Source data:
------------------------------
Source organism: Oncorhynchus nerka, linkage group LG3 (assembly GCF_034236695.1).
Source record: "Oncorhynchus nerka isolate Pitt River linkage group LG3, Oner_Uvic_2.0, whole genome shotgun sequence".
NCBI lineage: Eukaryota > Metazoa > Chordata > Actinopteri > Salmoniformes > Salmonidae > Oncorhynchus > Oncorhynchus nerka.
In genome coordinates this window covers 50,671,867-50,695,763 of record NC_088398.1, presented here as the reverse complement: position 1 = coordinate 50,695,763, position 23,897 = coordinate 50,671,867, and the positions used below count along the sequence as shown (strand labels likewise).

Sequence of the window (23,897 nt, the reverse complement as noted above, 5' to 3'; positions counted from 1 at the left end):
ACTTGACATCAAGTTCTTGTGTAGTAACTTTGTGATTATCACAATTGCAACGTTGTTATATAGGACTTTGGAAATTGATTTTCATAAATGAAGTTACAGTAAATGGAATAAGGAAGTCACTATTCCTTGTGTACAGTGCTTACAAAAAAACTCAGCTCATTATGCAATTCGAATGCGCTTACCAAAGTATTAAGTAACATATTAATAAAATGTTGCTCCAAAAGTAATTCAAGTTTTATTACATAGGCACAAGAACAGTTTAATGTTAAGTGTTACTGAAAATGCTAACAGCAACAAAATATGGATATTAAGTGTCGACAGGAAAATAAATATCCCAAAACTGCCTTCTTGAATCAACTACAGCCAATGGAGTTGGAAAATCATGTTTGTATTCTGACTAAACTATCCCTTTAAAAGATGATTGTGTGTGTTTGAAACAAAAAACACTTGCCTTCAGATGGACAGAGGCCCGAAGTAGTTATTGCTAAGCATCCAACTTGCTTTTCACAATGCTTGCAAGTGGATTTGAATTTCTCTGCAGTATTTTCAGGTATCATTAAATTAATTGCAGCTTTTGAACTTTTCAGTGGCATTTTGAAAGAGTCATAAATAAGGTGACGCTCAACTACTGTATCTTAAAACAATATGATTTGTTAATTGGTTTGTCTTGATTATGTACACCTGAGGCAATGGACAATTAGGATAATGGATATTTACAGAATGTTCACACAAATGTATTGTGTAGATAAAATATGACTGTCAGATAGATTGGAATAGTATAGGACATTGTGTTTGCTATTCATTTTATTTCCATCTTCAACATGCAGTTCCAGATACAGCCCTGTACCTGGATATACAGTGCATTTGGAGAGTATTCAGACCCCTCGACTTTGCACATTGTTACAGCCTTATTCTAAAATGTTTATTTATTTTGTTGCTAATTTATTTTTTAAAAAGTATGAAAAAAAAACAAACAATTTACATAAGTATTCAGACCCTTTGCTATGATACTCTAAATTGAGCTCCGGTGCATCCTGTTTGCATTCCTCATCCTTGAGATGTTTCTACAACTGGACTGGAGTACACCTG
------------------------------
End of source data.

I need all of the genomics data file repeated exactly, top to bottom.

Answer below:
Source organism: Oncorhynchus nerka, linkage group LG3 (assembly GCF_034236695.1).
Source record: "Oncorhynchus nerka isolate Pitt River linkage group LG3, Oner_Uvic_2.0, whole genome shotgun sequence".
NCBI lineage: Eukaryota > Metazoa > Chordata > Actinopteri > Salmoniformes > Salmonidae > Oncorhynchus > Oncorhynchus nerka.
In genome coordinates this window covers 50,671,867-50,695,763 of record NC_088398.1, presented here as the reverse complement: position 1 = coordinate 50,695,763, position 23,897 = coordinate 50,671,867, and the positions used below count along the sequence as shown (strand labels likewise).

Sequence of the window (23,897 nt, the reverse complement as noted above, 5' to 3'; positions counted from 1 at the left end):
ACTTGACATCAAGTTCTTGTGTAGTAACTTTGTGATTATCACAATTGCAACGTTGTTATATAGGACTTTGGAAATTGATTTTCATAAATGAAGTTACAGTAAATGGAATAAGGAAGTCACTATTCCTTGTGTACAGTGCTTACAAAAAAACTCAGCTCATTATGCAATTCGAATGCGCTTACCAAAGTATTAAGTAACATATTAATAAAATGTTGCTCCAAAAGTAATTCAAGTTTTATTACATAGGCACAAGAACAGTTTAATGTTAAGTGTTACTGAAAATGCTAACAGCAACAAAATATGGATATTAAGTGTCGACAGGAAAATAAATATCCCAAAACTGCCTTCTTGAATCAACTACAGCCAATGGAGTTGGAAAATCATGTTTGTATTCTGACTAAACTATCCCTTTAAAAGATGATTGTGTGTGTTTGAAACAAAAAACACTTGCCTTCAGATGGACAGAGGCCCGAAGTAGTTATTGCTAAGCATCCAACTTGCTTTTCACAATGCTTGCAAGTGGATTTGAATTTCTCTGCAGTATTTTCAGGTATCATTAAATTAATTGCAGCTTTTGAACTTTTCAGTGGCATTTTGAAAGAGTCATAAATAAGGTGACGCTCAACTACTGTATCTTAAAACAATATGATTTGTTAATTGGTTTGTCTTGATTATGTACACCTGAGGCAATGGACAATTAGGATAATGGATATTTACAGAATGTTCACACAAATGTATTGTGTAGATAAAATATGACTGTCAGATAGATTGGAATAGTATAGGACATTGTGTTTGCTATTCATTTTATTTCCATCTTCAACATGCAGTTCCAGATACAGCCCTGTACCTGGATATACAGTGCATTTGGAGAGTATTCAGACCCCTCGACTTTGCACATTGTTACAGCCTTATTCTAAAATGTTTATTTATTTTGTTGCTAATTTATTTTTTAAAAAGTATGAAAAAAAAACAAACAATTTACATAAGTATTCAGACCCTTTGCTATGATACTCTAAATTGAGCTCCGGTGCATCCTGTTTGCATTCCTCATCCTTGAGATGTTTCTACAACTGGACTGGAGTACACCTG